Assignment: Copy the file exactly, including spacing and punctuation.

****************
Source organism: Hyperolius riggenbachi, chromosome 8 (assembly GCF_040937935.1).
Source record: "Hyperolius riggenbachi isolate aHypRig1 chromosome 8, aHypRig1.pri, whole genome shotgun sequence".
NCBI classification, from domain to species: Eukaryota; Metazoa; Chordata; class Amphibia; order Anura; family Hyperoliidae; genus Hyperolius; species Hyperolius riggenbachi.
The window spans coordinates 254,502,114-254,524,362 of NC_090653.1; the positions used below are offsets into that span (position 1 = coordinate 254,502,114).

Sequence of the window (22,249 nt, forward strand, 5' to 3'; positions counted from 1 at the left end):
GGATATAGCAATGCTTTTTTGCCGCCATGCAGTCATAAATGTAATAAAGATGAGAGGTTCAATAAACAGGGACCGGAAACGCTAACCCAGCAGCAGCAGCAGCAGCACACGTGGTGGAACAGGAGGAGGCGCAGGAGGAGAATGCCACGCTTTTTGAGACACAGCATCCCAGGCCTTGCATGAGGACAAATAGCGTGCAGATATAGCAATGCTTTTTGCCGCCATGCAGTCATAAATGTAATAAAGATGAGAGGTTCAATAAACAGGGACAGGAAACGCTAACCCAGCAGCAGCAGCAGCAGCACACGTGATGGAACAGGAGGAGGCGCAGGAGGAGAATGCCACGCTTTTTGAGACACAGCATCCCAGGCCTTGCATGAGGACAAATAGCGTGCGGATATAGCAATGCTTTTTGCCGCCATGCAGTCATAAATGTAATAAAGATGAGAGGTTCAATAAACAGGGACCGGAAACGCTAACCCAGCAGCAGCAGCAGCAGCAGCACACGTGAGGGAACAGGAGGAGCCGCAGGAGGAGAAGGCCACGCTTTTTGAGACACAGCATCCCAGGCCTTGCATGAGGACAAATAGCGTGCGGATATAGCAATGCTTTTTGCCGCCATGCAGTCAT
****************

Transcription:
Source organism: Hyperolius riggenbachi, chromosome 8 (assembly GCF_040937935.1).
Source record: "Hyperolius riggenbachi isolate aHypRig1 chromosome 8, aHypRig1.pri, whole genome shotgun sequence".
NCBI classification, from domain to species: Eukaryota; Metazoa; Chordata; class Amphibia; order Anura; family Hyperoliidae; genus Hyperolius; species Hyperolius riggenbachi.
The window spans coordinates 254,502,114-254,524,362 of NC_090653.1; the positions used below are offsets into that span (position 1 = coordinate 254,502,114).

Sequence of the window (22,249 nt, forward strand, 5' to 3'; positions counted from 1 at the left end):
GGATATAGCAATGCTTTTTTGCCGCCATGCAGTCATAAATGTAATAAAGATGAGAGGTTCAATAAACAGGGACCGGAAACGCTAACCCAGCAGCAGCAGCAGCAGCACACGTGGTGGAACAGGAGGAGGCGCAGGAGGAGAATGCCACGCTTTTTGAGACACAGCATCCCAGGCCTTGCATGAGGACAAATAGCGTGCAGATATAGCAATGCTTTTTGCCGCCATGCAGTCATAAATGTAATAAAGATGAGAGGTTCAATAAACAGGGACAGGAAACGCTAACCCAGCAGCAGCAGCAGCAGCACACGTGATGGAACAGGAGGAGGCGCAGGAGGAGAATGCCACGCTTTTTGAGACACAGCATCCCAGGCCTTGCATGAGGACAAATAGCGTGCGGATATAGCAATGCTTTTTGCCGCCATGCAGTCATAAATGTAATAAAGATGAGAGGTTCAATAAACAGGGACCGGAAACGCTAACCCAGCAGCAGCAGCAGCAGCAGCACACGTGAGGGAACAGGAGGAGCCGCAGGAGGAGAAGGCCACGCTTTTTGAGACACAGCATCCCAGGCCTTGCATGAGGACAAATAGCGTGCGGATATAGCAATGCTTTTTGCCGCCATGCAGTCAT